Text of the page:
Vinson: Mandela, the Boss and the Sopranos
By MIKE VINSON
Possibly the biggest gathering of celebrities, heads of state, and religious leaders the world has ever seen took place on Tuesday, Dec. 10, 2013, in a near-100,000 capacity football stadium in Johannesburg, South Africa. The event was the memorial service for Nelson Mandela, who passed away Dec. 5, 2013, at age 95, from a lung infection
For those unaware, a brief bio on the late Nelson Mandela:
Born to a royal family in South Africa on July 18, 1918, Nelson Mandela was an anti-apartheid revolutionary, politician, philanthropist, and ex-prison inmate who served as president of South Africa from 1994 to 1999, becoming South Africa's first black Chief Executive.
After the South African National Party/ANC came to power in 1948, Mandela rose to prominence in the ANC's 1952 Defiance Campaign. Back then, racism was blatantly rampant in South Africa: whites had all the rights; blacks had no rights, thus the term "apartheid."
Initially committed to non-violent protest, he, however, co-founded the militant Umkhonto we Sizwe (MK) in 1961 in association with the South African Communist Party, leading a sabotage campaign against the apartheid government. In 1962 he was arrested, convicted of conspiracy to overthrow the state, and sentenced to life in prison.
Mandela served approximately 27 years in prison, initially on Robben Island, and later in Pollsmoor Prison and Victor Verster Prison. An international campaign lobbied for his release. He was released in 1990, during a time of great civil strife in South Africa.
Upon release, Mandela joined with then-South African President F. W. de Klerk to abolish apartheid and establish multiracial elections in 1994, in which he led the ANC to victory and, as mentioned, became South Africa's first black president. Too, his Administration was instrumental in combating HIV/AIDS (of which rock group U2's Bono was a major participant) through the Nelson Mandela Foundation.
Expectedly, Nelson Mandela has been called everything from a "Marxist terrorist" to a "Heavenly Saint." Though I'll let you be your own judge, I will say I admire a man who did 27 years hard time in prison, yet managed to always flash a big, warm smile for the cameras.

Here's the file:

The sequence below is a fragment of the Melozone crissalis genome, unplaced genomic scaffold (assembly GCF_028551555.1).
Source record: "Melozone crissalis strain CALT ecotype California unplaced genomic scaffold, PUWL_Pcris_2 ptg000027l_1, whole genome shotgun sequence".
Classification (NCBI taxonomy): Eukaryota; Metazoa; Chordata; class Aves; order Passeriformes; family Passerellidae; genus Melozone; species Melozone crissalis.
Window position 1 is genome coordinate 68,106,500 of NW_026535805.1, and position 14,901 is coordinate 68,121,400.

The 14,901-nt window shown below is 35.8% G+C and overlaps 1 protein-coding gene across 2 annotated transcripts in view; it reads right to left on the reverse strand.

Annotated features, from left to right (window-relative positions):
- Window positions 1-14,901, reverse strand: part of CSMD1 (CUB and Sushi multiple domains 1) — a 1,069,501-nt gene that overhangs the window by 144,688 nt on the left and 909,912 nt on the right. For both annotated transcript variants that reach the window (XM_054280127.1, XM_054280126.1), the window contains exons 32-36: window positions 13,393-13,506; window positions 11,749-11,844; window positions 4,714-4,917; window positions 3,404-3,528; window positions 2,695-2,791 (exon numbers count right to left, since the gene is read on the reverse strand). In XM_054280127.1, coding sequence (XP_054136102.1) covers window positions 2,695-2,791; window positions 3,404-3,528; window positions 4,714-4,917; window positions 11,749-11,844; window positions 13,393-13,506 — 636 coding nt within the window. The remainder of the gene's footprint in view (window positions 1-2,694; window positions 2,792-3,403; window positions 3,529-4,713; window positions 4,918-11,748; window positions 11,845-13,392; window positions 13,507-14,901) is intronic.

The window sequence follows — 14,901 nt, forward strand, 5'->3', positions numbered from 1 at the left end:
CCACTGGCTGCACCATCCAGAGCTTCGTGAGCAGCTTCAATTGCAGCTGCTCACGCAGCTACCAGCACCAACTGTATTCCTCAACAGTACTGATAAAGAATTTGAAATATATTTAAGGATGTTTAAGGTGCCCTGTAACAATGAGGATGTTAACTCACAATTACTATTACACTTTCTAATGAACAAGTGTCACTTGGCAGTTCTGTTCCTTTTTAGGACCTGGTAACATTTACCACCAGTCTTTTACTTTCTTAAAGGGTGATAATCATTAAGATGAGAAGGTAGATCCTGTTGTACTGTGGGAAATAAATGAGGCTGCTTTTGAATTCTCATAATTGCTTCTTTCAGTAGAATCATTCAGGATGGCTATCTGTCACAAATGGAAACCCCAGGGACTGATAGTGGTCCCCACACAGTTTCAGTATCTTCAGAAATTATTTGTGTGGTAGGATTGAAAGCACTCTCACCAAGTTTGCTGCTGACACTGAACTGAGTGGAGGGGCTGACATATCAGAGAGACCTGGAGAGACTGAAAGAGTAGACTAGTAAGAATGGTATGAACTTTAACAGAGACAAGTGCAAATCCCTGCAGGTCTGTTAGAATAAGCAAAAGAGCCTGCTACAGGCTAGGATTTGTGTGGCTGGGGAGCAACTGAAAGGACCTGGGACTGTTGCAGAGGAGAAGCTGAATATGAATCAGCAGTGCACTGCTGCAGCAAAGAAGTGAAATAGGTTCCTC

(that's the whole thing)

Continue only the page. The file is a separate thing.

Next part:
But what's all this got to do with Bruce Springsteen and the Sopranos?!
Remember when music videos, a.k.a. Music Television/MTV, first started being the really big thing, back in the early - mid '80s? Back then, I was already into the music of Bruce Springsteen & the E Street Band-East Coast rock at its best!
One day, sometime in 1985, I turned on the tube, and this rockin' video was playing! The musicians in the video were a virtual Who's Who of pop music, everyone from Bob Dylan to Miles Davis to Bonnie Raitt to Eddie Kendricks. Out front, leading the group, though, was this eccentrically-dressed fellow, scarf on his head, a creative scowl on his face. And they were singing, "I-I-I ain't gonna play Sun City!"
Curiosity piqued, I conducted some research and, come to find out, the eccentric dude out front was none other than Steven Van Zandt, guitarist for Bruce Springsteen & band. Further, Sun City was a place in South Africa where "apartheid" still existed as of 1985.
As a protest against apartheid, Van Zandt had written the lyrics to "Sun City," and a host of musicians joined him in the video, proclaiming, essentially, "We ain't gonna play Sun City until you abolish apartheid."
The interesting irony here, I suppose, is the first time I remember learning of Nelson Mandela, his life, his fight against apartheid, was back in 1985, when I was digging Steven Van Zandt and fellow musicians do "Sun City" on MTV.
Strangely enough, I recall that when watching the Sopranos, I, sometimes, would think of Nelson Mandela.